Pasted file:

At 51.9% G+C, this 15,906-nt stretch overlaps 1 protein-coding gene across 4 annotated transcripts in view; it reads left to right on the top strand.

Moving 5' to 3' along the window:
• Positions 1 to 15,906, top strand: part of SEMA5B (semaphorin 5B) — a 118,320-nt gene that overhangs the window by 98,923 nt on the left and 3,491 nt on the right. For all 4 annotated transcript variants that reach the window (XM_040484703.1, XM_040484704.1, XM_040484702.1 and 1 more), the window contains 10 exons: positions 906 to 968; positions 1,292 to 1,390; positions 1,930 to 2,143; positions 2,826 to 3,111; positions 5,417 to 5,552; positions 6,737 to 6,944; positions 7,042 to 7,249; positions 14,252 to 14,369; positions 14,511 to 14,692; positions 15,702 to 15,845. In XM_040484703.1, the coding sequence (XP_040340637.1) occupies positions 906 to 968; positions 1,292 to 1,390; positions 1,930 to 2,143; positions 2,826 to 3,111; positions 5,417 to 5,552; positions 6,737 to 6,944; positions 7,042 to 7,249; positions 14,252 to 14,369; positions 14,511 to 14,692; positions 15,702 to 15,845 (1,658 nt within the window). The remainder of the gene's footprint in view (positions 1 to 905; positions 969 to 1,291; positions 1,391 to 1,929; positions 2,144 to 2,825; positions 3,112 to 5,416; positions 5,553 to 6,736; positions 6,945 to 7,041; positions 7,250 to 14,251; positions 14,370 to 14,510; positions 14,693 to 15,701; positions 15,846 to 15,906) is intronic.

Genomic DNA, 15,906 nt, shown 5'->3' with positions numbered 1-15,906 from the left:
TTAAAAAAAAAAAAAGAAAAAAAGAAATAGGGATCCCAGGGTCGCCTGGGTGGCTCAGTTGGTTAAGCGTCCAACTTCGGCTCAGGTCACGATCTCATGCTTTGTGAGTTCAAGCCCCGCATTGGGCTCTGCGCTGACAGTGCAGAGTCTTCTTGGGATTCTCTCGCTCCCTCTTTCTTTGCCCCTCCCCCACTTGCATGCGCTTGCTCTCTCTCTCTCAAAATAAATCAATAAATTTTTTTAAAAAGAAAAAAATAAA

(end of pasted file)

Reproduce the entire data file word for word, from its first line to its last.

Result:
At 51.9% G+C, this 15,906-nt stretch overlaps 1 protein-coding gene across 4 annotated transcripts in view; it reads left to right on the top strand.

Moving 5' to 3' along the window:
• Positions 1 to 15,906, top strand: part of SEMA5B (semaphorin 5B) — a 118,320-nt gene that overhangs the window by 98,923 nt on the left and 3,491 nt on the right. For all 4 annotated transcript variants that reach the window (XM_040484703.1, XM_040484704.1, XM_040484702.1 and 1 more), the window contains 10 exons: positions 906 to 968; positions 1,292 to 1,390; positions 1,930 to 2,143; positions 2,826 to 3,111; positions 5,417 to 5,552; positions 6,737 to 6,944; positions 7,042 to 7,249; positions 14,252 to 14,369; positions 14,511 to 14,692; positions 15,702 to 15,845. In XM_040484703.1, the coding sequence (XP_040340637.1) occupies positions 906 to 968; positions 1,292 to 1,390; positions 1,930 to 2,143; positions 2,826 to 3,111; positions 5,417 to 5,552; positions 6,737 to 6,944; positions 7,042 to 7,249; positions 14,252 to 14,369; positions 14,511 to 14,692; positions 15,702 to 15,845 (1,658 nt within the window). The remainder of the gene's footprint in view (positions 1 to 905; positions 969 to 1,291; positions 1,391 to 1,929; positions 2,144 to 2,825; positions 3,112 to 5,416; positions 5,553 to 6,736; positions 6,945 to 7,041; positions 7,250 to 14,251; positions 14,370 to 14,510; positions 14,693 to 15,701; positions 15,846 to 15,906) is intronic.

Genomic DNA, 15,906 nt, shown 5'->3' with positions numbered 1-15,906 from the left:
TTAAAAAAAAAAAAAGAAAAAAAGAAATAGGGATCCCAGGGTCGCCTGGGTGGCTCAGTTGGTTAAGCGTCCAACTTCGGCTCAGGTCACGATCTCATGCTTTGTGAGTTCAAGCCCCGCATTGGGCTCTGCGCTGACAGTGCAGAGTCTTCTTGGGATTCTCTCGCTCCCTCTTTCTTTGCCCCTCCCCCACTTGCATGCGCTTGCTCTCTCTCTCTCAAAATAAATCAATAAATTTTTTTAAAAAGAAAAAAATAAA